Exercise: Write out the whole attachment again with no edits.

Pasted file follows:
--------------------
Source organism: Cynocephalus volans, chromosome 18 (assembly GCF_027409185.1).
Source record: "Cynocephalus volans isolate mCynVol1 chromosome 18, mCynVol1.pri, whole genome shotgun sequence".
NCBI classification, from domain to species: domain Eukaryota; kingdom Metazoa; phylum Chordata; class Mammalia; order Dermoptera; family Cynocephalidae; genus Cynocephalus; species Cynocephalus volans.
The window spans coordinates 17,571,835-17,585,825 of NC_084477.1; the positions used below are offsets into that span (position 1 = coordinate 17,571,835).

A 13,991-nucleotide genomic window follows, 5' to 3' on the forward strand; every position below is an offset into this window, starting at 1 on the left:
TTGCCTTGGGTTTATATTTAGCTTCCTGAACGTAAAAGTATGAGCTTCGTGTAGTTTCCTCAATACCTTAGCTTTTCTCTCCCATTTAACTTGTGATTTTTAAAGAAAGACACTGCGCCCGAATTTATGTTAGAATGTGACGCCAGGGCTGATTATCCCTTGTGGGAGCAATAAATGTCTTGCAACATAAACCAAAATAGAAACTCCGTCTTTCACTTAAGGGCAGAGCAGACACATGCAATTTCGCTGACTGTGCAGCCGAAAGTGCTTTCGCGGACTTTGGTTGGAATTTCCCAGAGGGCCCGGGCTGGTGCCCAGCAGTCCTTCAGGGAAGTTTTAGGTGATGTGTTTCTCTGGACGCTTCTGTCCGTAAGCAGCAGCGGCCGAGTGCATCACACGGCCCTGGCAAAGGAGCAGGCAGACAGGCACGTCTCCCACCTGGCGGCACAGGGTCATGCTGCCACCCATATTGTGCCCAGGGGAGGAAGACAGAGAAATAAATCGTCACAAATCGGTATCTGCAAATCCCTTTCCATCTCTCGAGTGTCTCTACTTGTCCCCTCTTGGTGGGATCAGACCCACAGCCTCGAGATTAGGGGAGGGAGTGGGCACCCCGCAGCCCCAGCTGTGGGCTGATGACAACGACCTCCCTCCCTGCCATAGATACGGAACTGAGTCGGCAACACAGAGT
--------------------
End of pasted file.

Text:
Source organism: Cynocephalus volans, chromosome 18 (assembly GCF_027409185.1).
Source record: "Cynocephalus volans isolate mCynVol1 chromosome 18, mCynVol1.pri, whole genome shotgun sequence".
NCBI classification, from domain to species: domain Eukaryota; kingdom Metazoa; phylum Chordata; class Mammalia; order Dermoptera; family Cynocephalidae; genus Cynocephalus; species Cynocephalus volans.
The window spans coordinates 17,571,835-17,585,825 of NC_084477.1; the positions used below are offsets into that span (position 1 = coordinate 17,571,835).

A 13,991-nucleotide genomic window follows, 5' to 3' on the forward strand; every position below is an offset into this window, starting at 1 on the left:
TTGCCTTGGGTTTATATTTAGCTTCCTGAACGTAAAAGTATGAGCTTCGTGTAGTTTCCTCAATACCTTAGCTTTTCTCTCCCATTTAACTTGTGATTTTTAAAGAAAGACACTGCGCCCGAATTTATGTTAGAATGTGACGCCAGGGCTGATTATCCCTTGTGGGAGCAATAAATGTCTTGCAACATAAACCAAAATAGAAACTCCGTCTTTCACTTAAGGGCAGAGCAGACACATGCAATTTCGCTGACTGTGCAGCCGAAAGTGCTTTCGCGGACTTTGGTTGGAATTTCCCAGAGGGCCCGGGCTGGTGCCCAGCAGTCCTTCAGGGAAGTTTTAGGTGATGTGTTTCTCTGGACGCTTCTGTCCGTAAGCAGCAGCGGCCGAGTGCATCACACGGCCCTGGCAAAGGAGCAGGCAGACAGGCACGTCTCCCACCTGGCGGCACAGGGTCATGCTGCCACCCATATTGTGCCCAGGGGAGGAAGACAGAGAAATAAATCGTCACAAATCGGTATCTGCAAATCCCTTTCCATCTCTCGAGTGTCTCTACTTGTCCCCTCTTGGTGGGATCAGACCCACAGCCTCGAGATTAGGGGAGGGAGTGGGCACCCCGCAGCCCCAGCTGTGGGCTGATGACAACGACCTCCCTCCCTGCCATAGATACGGAACTGAGTCGGCAACACAGAGT